It happens a lot in the summer months. We’re called out to deal with wasps, only to find that the wasps are bees. If you ask anyone to draw a bee, they will probably draw the fuzzy buzzy bumble-bee – ask them to draw a wasp, and they’ll draw a slimmer, sleeker insect, both of them clearly banded in black and yellow. These are the bee and wasp species that have drawn their attention over the years, but they are not the only ones. There are 267 different bee species in the UK, and only 25 of those are bumble bees. The rest – well, you could easily mistake them for wasps.

honey bee

Let’s start with the honey bee – Apis mellifera. You’d probably see these landing on flowers in their search for pollen or nectar, though you might be brave enough to approach a swarm. This is the term used when a group of honey bees leave their hive to found a new colony; they gather in a large cluster near their original hive at first, then follow scout bees to places where they might be able to live. They don’t have a hive to protect, so they aren’t aggressive unless you really upset them.  Take a good look; they’re about 12mm to 18mm long and mainly black. You might see yellow banding or a grey tinge or hints of reddish-brown on their bodies, depending on the sub-species. Bee-keepers can buy a ‘starter pack’ of bees that are sent through the post, meaning that the honeybee in your garden may have had ancestors from Italy, Greece, Asia, Macedonia or many other places, each with their own distinctive colour patterns.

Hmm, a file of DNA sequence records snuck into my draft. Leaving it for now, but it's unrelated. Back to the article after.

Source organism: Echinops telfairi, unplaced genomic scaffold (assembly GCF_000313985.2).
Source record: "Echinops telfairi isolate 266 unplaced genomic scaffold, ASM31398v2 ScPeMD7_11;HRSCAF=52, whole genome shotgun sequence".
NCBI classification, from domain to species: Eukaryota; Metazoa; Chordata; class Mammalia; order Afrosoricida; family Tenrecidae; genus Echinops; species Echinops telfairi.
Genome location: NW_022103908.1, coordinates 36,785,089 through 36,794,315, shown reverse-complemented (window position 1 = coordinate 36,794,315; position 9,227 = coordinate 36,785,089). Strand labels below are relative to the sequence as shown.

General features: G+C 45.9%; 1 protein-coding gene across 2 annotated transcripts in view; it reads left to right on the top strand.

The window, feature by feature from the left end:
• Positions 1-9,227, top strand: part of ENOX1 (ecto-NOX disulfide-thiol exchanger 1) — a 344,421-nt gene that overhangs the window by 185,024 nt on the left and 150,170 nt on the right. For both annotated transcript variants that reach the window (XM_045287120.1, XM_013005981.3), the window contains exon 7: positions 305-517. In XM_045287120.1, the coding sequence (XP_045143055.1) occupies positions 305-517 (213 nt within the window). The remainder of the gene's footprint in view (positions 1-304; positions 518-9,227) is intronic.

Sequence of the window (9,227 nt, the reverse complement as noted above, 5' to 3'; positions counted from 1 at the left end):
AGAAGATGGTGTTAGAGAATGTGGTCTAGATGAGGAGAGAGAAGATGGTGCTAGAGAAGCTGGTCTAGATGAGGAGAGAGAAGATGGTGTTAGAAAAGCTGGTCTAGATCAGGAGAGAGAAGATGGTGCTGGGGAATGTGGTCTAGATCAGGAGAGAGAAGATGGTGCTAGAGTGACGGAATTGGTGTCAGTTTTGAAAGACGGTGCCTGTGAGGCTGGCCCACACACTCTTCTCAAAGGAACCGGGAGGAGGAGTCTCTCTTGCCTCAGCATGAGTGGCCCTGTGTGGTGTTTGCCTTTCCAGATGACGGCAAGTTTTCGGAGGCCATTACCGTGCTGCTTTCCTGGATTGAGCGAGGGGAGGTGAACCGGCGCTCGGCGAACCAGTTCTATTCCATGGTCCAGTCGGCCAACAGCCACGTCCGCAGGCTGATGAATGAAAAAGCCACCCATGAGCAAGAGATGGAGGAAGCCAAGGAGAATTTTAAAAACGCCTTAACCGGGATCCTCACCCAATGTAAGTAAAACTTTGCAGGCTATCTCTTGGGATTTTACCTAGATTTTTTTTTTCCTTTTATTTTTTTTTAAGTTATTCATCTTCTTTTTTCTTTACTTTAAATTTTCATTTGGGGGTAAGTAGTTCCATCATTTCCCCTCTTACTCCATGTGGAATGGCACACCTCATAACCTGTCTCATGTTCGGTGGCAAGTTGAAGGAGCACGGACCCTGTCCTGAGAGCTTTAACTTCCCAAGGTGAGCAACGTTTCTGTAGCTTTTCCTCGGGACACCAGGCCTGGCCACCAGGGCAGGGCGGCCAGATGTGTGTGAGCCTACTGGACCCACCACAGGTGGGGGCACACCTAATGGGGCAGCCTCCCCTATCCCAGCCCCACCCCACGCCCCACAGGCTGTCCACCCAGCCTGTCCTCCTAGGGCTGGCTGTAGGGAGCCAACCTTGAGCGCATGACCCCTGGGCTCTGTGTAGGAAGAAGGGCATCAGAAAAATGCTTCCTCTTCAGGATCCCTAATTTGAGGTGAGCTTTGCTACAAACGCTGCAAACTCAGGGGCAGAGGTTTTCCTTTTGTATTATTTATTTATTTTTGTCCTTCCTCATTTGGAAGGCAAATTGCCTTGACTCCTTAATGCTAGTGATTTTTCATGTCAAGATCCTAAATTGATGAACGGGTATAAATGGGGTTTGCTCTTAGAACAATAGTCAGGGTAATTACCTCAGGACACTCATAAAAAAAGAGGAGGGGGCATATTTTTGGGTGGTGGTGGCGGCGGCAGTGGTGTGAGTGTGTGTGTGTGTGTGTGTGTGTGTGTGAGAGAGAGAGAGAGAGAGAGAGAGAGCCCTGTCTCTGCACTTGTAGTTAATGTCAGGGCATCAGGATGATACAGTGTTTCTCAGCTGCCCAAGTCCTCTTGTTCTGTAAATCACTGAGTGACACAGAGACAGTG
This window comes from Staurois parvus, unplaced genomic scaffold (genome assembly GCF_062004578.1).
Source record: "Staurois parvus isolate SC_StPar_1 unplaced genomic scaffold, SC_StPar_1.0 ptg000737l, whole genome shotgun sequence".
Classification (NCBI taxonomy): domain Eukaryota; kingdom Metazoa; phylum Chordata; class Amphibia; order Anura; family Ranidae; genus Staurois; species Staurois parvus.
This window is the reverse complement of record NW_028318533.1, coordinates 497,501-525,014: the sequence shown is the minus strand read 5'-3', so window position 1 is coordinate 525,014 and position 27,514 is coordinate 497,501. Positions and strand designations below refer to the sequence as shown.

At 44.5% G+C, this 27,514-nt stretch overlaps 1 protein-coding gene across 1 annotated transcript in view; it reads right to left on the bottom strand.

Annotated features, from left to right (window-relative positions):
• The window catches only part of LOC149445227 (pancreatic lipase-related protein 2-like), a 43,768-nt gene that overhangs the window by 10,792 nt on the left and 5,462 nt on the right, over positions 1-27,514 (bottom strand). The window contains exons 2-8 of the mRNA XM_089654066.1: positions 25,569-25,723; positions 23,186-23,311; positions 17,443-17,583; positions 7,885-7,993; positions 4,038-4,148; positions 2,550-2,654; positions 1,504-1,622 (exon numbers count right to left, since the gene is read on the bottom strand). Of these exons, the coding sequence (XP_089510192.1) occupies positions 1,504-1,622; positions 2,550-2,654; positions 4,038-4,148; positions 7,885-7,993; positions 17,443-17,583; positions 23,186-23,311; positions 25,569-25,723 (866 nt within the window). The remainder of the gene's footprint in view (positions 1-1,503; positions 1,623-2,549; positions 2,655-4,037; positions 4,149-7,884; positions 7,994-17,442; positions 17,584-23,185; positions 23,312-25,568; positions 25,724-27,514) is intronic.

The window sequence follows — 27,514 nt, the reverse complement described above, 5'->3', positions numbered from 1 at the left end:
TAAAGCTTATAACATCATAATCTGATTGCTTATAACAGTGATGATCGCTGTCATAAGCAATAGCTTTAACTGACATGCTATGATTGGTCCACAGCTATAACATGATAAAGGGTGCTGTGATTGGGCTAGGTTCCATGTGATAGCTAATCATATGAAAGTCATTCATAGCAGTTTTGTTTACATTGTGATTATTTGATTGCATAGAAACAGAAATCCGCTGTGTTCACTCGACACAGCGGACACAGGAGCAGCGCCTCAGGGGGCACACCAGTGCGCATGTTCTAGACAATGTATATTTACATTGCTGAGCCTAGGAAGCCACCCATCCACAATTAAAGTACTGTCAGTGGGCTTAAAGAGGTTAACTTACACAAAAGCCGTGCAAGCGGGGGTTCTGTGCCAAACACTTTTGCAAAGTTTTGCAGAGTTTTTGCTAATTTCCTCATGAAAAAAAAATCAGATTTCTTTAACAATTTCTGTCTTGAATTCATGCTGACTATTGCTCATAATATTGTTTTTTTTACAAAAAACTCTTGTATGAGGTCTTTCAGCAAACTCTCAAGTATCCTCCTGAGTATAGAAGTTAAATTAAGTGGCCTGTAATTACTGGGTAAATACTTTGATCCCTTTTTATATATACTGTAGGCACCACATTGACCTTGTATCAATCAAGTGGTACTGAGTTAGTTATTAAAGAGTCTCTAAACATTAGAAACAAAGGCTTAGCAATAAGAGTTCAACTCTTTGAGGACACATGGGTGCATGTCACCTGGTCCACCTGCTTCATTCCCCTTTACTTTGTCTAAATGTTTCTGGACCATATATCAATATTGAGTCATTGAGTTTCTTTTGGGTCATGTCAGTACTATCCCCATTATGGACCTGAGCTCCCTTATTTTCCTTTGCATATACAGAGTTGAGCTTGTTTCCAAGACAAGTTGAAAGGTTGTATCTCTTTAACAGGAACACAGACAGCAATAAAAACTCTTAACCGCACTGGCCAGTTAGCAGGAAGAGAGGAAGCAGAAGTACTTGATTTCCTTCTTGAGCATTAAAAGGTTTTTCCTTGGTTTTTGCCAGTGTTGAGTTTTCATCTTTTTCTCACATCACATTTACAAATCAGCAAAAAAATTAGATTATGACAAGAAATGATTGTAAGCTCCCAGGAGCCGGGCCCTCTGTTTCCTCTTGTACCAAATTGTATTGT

mason bee

Then there are solitary bees – the species that don’t live in large colonies as honeybees and bumblebees do. I’ll begin with the most common type in the UK – the mining bee. These are flying insects of 5mm to 17mm in length with a body that may be black with yellow bands or red tips, or bright red to ashy grey all over, depending on the species. They live in holes in the ground, either taking on an abandoned cavity or excavating their own tunnels and leaving small ‘volcanoes’ of soil around the tiny entrance.

Before I finish, I must mention another solitary bee – the mason bee. This insect is similar to a wasp in size, with its markings varying from grey-banded black with a furry yellow underside (orange-vented mason bee) to a fuzzy ginger all over (red mason bee). These are excellent pollinators – much more efficient than honey bees – as they don’t have a hive demanding constant supplies of pollen. They carry their pollen around on their legs and drop a large proportion of it… which pollinates the plant they happen to be standing on at the time.

Don’t be surprised if you call us out to deal with wasps and we tell you that they are bees. It’s an easy mistake to make. They’re fascinating creatures and they won’t harm you. Just enjoy the sight of them.